This March, when you see an elephant fly, you will believe it. Disney’s re-imagination of their 1941 classic Dumbo is a magical movie, for sure, but there’s also a certain reality to what Tim Burton’s achieved this time around. While his Wonderland was the stuff of dreams, this is a story of the American Dream, and therefore had to be more relatable.
During a visit to the London set of Dumbo in 2017, we talked to a few of the human cast members, namely Colin Farrell, Danny DeVito and Joseph Gatt, about the physicality of the movie beyond their computer-generated co-star and what they see as a grounded flying elephant movie.
Tim Burton’s Balancing Act
The aim with the new Dumbo, from the actors’ perspective, was to set up a believable world — the setting is 1919 America, just after the end of World War I — and then drop in this incredible idea of a flying elephant into that reality. “Something as sweet and fantastical and almost otherworldly, while being grounded in some recognizable world that we can relate to,” Farrell explained of the concept.
That’s not to say this isn’t still mostly a fantasy film. “I mean, you put a flying elephant in there and it can't be anything but really fantastical,” Farrell clarified, noting that the setting of the circus is also quite marvelous. “The world that it exists within is such a world of dreams and magic and performance and a lifestyle that represents the nomadic existence of what it would have been to have lived in a traveling circus. I didn't feel like the fantastical element was diminished at all.”
Such a blending of the real and the unreal while being faithful to the tone of Dumbo could only be achieved by Burton. “Tim is really good at figuring out the balancing act between honoring the sweetness of the original story, of the allegorical element of what a baby flying elephant represents, with real world emotional concerns of families and friendships and damages in the war,” Farrell said.
Ehren Kruger’s Expansion of the Story
The animated feature is only about an hour long, and it ends with the world learning of Dumbo’s gift. It’s basically just the first act of a story, which has now been expanded upon for the live-action version. “It’s a completely new narrative,” Farrell stated of the plot, which was scripted by Ehren Kruger. “[He] wrote a really gorgeous narrative, a really beautiful story that's very kind of archetypal.”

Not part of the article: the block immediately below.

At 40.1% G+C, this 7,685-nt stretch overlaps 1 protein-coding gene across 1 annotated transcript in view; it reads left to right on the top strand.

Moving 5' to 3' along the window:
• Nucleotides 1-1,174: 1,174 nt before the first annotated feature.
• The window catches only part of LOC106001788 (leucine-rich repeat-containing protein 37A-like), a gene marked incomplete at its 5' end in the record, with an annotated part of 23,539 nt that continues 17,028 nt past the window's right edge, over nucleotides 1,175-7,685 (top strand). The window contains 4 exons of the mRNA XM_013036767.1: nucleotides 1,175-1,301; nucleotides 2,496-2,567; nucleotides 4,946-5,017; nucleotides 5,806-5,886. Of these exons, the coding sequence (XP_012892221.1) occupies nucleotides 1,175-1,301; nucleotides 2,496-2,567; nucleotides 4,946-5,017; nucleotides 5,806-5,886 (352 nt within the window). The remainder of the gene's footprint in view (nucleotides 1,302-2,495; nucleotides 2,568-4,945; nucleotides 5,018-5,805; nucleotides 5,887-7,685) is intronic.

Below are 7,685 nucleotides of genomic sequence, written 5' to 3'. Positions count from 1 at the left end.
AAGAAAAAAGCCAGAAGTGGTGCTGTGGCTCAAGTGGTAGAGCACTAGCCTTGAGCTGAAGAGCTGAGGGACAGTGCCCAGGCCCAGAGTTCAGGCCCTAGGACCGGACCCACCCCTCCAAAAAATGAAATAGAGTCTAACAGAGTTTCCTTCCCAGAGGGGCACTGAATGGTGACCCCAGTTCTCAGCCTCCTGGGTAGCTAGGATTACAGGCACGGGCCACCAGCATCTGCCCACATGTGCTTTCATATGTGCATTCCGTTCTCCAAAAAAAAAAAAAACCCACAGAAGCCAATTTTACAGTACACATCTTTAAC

Farrell described these new but classical characters: “There's the kind of shyster circus leader owner with a heart of gold,” he said of DeVito’s role, “then there's the evil kind of megalomaniacal owner of the really big fantastical circus that's swallowing up all the smaller circuses in America, and he's very ambitious and very rich.” That’s Michael Keaton's character.
“Then there's the one-armed cowboy who comes back from the war who has lost his wife,” a description of his own character, now a single, unemployed father, “and then there are the two kids who are really bright and really free and fun and live in a place of liberation, but they also have their scars, and they also have their wounds.”
Finally, about Eva Green’s trapeze artist, Farrell acknowledged, “Then there's the seemingly cold from a distance lady of the skies who is French and has climbed her way up in a male-dominated world. There are all these beautiful archetypes. The majority of audiences will be able to find some relatability to at least one of the characters.”
Joseph Gatt, who plays another archetypal character, the villainous henchman security guard Neils Skellig, also commended Kruger on the evolution of the story. “He’s done such an amazing job at taking all of the best stuff from the original movie and then expanding it and putting in all of these incredible human characters,” he said.
But the main character is still Dumbo, he affirmed. “It's all about Dumbo. This is Dumbo's movie. We're just there. I mean, Ehren's written some great characters, but it all facilitates the story of Dumbo and his journey from birth to the end of the movie and his future, so to speak.”
As for what’s been left out, Gatt recognized the not-so-best parts from the 1941 version. “Obviously there's a lot of stuff in the original movie, because it was very much of its time, that isn't very socially and politically correct,” he admitted. “That's now completely gone. And it's very animal-friendly. You won't see elephants standing on top of each other and that kind of thing. Everyone’s going to love this movie.”